On Christmas Eve Laura drew Danny towards the Christmas tree which was now decorated and twinkling. Kneeling down, she presented him with a parcel from the base of the tree in crinkly foil, all red and ribboned and snowflaky and with his name attached on a little card carrying a picture of berried holly.
‘It’s a Christmas present but it’s also really a belated birthday present for my Independence Day Danny.’
‘An Armani shirt,’ Danny said opening the parcel.
‘Try it on for the arm length.’
‘Of course.’ She held her face up angling for a kiss.
‘Thank you,’ he said kissing her briefly.
‘In America there are two arm lengths with a lot of the shirts. I got the longer one. See the cuffs, they should come down to your wrist.’
It’s like she’s claiming me, he thought. But it was not an unwelcome feeling. He wanted to be claimed now. He felt it as she glowed and beamed at him in her figure-hugging skirt and seasonal red sweater under the Christmas tree lights. But what did he get for her? He felt embarrassed, not just embarrassed for all their hospitality; more of a panic seized him that Christmas would be over and he would have nothing for her and her father.
ʻI have to go out,’ he said.
‘Out?ʼ She looked surprised. ʻWhere to Danny?’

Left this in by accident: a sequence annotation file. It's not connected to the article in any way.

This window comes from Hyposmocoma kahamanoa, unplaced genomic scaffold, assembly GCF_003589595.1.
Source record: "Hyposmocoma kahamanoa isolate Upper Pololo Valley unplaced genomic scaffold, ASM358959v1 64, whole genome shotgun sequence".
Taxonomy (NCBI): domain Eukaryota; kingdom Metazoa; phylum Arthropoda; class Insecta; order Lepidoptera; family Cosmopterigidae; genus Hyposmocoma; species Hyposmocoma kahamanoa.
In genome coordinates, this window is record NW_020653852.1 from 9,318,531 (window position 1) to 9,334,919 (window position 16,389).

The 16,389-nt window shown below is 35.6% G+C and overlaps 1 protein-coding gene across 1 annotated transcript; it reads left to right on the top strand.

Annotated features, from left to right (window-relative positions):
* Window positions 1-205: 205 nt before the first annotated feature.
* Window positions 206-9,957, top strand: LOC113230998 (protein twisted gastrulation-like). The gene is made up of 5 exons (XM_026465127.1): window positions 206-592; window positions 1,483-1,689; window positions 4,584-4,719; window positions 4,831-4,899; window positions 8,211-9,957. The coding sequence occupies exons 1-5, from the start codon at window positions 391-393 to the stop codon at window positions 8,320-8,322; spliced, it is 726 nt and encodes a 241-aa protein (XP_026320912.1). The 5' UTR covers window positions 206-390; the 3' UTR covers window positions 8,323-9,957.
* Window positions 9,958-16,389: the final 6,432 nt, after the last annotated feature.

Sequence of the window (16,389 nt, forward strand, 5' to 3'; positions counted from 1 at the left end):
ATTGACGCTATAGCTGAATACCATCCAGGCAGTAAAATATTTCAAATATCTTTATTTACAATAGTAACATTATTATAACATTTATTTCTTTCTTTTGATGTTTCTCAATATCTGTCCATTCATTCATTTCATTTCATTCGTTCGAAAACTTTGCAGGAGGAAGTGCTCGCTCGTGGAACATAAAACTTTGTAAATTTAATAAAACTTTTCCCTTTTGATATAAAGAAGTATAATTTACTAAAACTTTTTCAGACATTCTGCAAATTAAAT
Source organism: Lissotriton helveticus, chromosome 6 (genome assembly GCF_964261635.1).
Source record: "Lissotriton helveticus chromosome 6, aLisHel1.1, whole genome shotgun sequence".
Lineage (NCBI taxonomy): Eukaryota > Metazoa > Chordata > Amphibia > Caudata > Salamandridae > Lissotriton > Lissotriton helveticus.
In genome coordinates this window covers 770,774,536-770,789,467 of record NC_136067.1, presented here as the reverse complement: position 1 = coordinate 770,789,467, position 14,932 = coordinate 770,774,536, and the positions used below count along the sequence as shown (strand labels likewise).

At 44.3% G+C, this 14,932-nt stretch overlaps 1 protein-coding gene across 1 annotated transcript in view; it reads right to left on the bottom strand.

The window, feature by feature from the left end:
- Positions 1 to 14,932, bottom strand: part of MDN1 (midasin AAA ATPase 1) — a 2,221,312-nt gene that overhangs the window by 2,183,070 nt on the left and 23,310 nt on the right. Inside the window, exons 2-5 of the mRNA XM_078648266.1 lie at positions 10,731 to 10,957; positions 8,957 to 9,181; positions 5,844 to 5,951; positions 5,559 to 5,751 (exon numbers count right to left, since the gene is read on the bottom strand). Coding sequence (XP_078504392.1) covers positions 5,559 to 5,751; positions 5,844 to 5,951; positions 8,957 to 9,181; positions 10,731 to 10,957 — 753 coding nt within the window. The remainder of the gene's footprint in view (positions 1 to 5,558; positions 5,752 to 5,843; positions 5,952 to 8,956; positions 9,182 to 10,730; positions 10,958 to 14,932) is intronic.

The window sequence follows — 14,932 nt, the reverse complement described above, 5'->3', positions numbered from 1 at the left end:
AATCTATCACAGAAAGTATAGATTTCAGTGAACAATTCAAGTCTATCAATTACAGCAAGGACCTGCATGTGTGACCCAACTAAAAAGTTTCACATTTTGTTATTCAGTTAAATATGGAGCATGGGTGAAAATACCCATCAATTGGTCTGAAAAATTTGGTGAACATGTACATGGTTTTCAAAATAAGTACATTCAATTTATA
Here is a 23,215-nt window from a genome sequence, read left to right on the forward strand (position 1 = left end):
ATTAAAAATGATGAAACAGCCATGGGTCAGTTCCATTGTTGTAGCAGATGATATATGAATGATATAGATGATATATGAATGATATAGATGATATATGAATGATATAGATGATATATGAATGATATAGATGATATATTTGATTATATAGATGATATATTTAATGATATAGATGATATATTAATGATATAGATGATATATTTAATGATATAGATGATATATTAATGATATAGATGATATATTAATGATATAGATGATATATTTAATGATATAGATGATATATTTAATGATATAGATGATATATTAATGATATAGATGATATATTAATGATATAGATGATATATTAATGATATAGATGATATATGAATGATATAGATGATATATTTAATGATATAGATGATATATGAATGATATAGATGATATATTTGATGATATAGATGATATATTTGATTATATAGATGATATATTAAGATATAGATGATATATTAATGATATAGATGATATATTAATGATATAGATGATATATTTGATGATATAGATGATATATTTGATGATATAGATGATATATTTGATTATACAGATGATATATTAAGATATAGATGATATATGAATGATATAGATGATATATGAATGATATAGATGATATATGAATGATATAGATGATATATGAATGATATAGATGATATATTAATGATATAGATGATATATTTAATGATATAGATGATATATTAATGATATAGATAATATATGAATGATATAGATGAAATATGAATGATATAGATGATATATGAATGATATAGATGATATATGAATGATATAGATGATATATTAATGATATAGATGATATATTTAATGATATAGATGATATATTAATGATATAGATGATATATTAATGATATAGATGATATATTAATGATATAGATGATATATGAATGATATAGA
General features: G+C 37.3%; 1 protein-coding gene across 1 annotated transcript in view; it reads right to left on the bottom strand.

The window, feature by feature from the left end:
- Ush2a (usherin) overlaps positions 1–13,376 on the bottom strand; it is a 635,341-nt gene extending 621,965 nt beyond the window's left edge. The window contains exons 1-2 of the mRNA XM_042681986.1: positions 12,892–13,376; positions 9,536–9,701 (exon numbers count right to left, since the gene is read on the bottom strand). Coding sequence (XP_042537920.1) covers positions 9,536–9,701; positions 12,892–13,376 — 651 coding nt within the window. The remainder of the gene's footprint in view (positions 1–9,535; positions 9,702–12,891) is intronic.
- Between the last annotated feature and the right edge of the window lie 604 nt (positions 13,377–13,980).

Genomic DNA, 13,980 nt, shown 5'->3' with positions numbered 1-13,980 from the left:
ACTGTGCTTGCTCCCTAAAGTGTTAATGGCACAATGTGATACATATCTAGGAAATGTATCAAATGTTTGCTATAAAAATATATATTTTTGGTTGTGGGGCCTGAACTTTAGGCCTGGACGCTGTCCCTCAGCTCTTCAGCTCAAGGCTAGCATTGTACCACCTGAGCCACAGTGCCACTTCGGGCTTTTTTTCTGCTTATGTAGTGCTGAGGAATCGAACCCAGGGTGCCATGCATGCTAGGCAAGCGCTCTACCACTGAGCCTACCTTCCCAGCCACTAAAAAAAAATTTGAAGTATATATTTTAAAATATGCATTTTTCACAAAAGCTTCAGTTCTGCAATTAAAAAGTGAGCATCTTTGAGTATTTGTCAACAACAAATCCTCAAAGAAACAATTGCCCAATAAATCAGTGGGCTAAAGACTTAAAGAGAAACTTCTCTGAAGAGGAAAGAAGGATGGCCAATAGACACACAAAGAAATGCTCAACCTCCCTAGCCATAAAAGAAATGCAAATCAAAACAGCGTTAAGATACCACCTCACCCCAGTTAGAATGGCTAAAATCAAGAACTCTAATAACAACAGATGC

‘I’ll be back soon.’ He had seen a jewellers’ shop last time returning with Laura in 62nd Street just around the corner from the Calane home. He remembered remarking to himself on its one L and the absence of a third E in Jewelry Plus.
The shop, to his relief, was still open and he decided quickly, looking at the glass case of jewels got from whatever source, something which his mind prodded but which he wasn’t prepared to go into on Christmas Eve. All those diamonds in Africa from the diamond mines; how many lives for a rough cut diamond? No no, he would not buy a diamond but a watch, set with a garnet stone. Oh, what was her birthstone? It didn’t matter; he just liked the garnet, when the smiling sales assistant (smiling because of his accent which she thought was cute) showed it to him, its deep fruity red set off by the light in the watch.
‘And I’ll take that as well,’ he said pointing at a silver cigar cutter sitting in a velvet box under the glass counter.
‘So now,’ he said fastening the watch with its slender crocodile strap on Laura’s wrist when he returned, ‘you won’t be outa time.’
‘I forgot the mistletoe,’ Laura said shortening the embrace.
‘We don’t need mistletoe. What stage?’
‘What’s the kissing stage? Your scale? Where are we at now?’
‘Advanced.’ She smiled.
‘Have we arrived, then?’ he said squeezing her close to him, aroused by the delectable springiness of her breasts.
‘No Danny, not here,’ she said pulling away from him. ‘Not with Dad prowling around.
That night Danny couldn’t sleep. His head was full of too many things. Things not worked out yet. Unfinished things or things in their making. Things requiring a resolution. He spent a long time looking out from his bedroom window, its sill bearded with frozen snow, towards the skyscrapers so close and their prostituting of light, stealing the sky from its source.